Robert Stein 1924-2014

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Wednesday, September 28, 2011

Deadline for GOP Politics of Resentment

As Chris Christie dithers at stage left, the candidate-filing curtain is coming down on Republicans with no one but Mitt Romney and hapless Jon Huntsman standing between them and nomination of a possibly suicidal candidate for next year.

Only 100 days away from the first primaries, 2012 is shaping up to be the year in which the GOP has to decide what kind of Change is more important—-expressing hatred for Barack Obama or getting him out of the White House.

Will they choose someone who satisfies Tea Party blood lust for the current President but stands less chance of attracting the marginal voters needed to win in November (Perry, Paul et al) or move to the center?

As Obama expressed Hope in the last election, will his anointed successor represent Resentment this time? If so, the out party would be well-advised to ponder some of the accumulated wisdom on the subject:

“Resentment is like taking poison and waiting for the other person to die.”

“Hanging onto resentment is letting someone you despise live rent-free in your head.”

And, all the way back to Buddhist wisdom: “Anger will never disappear so long as thoughts of resentment are cherished in the mind. Anger will disappear just as soon as thoughts of resentment are forgotten.”

Not many Buddhists will be voting in GOP primaries next year, but non-haters have to ponder the reasons for Christie’s indecision as he expresses it to supporters in California:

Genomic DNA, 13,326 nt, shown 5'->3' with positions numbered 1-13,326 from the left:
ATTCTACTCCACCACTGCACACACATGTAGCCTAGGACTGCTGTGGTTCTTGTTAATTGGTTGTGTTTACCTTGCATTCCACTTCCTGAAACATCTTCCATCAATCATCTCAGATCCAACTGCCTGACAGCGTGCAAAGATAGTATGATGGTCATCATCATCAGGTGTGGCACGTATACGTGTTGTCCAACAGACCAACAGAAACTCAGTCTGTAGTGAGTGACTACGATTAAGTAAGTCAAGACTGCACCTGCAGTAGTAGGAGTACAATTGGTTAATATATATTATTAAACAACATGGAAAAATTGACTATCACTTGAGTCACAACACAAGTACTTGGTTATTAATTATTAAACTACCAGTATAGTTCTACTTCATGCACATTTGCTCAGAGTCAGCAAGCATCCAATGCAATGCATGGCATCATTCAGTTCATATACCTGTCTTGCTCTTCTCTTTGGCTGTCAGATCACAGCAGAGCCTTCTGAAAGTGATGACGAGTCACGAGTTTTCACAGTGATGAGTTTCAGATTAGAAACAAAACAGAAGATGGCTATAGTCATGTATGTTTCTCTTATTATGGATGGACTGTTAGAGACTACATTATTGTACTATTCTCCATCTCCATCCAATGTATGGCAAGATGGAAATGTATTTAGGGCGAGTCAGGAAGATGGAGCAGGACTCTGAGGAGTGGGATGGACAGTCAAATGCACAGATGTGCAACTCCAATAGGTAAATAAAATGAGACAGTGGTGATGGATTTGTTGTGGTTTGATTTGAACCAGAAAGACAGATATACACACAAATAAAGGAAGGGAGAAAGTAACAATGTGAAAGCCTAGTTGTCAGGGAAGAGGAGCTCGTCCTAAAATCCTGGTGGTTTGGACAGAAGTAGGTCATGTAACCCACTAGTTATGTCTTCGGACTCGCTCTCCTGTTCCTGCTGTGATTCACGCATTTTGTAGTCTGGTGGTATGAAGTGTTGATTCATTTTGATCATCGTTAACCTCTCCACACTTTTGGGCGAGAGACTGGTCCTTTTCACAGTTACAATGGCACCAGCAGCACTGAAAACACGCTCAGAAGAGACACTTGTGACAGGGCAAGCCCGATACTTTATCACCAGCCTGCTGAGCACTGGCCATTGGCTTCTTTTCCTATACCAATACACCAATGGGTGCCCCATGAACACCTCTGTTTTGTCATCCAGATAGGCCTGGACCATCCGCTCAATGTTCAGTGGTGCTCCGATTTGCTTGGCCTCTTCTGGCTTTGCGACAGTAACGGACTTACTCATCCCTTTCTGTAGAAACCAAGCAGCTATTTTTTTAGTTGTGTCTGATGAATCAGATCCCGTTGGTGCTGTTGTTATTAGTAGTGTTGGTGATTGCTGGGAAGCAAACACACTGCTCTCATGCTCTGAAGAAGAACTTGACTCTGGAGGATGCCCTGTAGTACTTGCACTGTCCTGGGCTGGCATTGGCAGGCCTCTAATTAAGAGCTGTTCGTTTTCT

“(A)nyone who has an ego large enough to say ‘Oh, please, please stop asking me to be the leader of the free world, it is such a burden, if you could please just stop’--I mean what kind of crazy egomaniac would you have to be to say that? It’s incredibly flattering.

“But at the same time, that heartfelt message that you gave me is not a reason to do it. That reason has to reside inside me.”

Christie’s modesty is refreshing, but as time runs out, resentment is still the driving force in his party. If he enters, his voice could add some balance to future Republican debates, but until then it’s sad to see flip-flopping Mitt Romney as the Voice of Reason.

Long-time observers can remember when his father, George, was the GOP frontrunner in 1968 until he self-destructed by claiming he had been “brainwashed” by the military on a trip to Vietnam.

Moderates today can only hope he overcomes the gene that caused a Republican governor to observe back then, “Watching Romney run for president is like watching a duck trying to [alliterative expletive deleted] make love to a football.”

1 comment:

John said...

The Republican Party is a three-way split between the southern Neo-Confederates, the Right-Libertarians, and the Corporatist kind personified by the Bush family who did so much for Big Oil, Big Pharma, defense contractors and the FIRE economy (Financials, Insurance & Real Estate.

It's hard to imagine them cobbling together a unified ticket.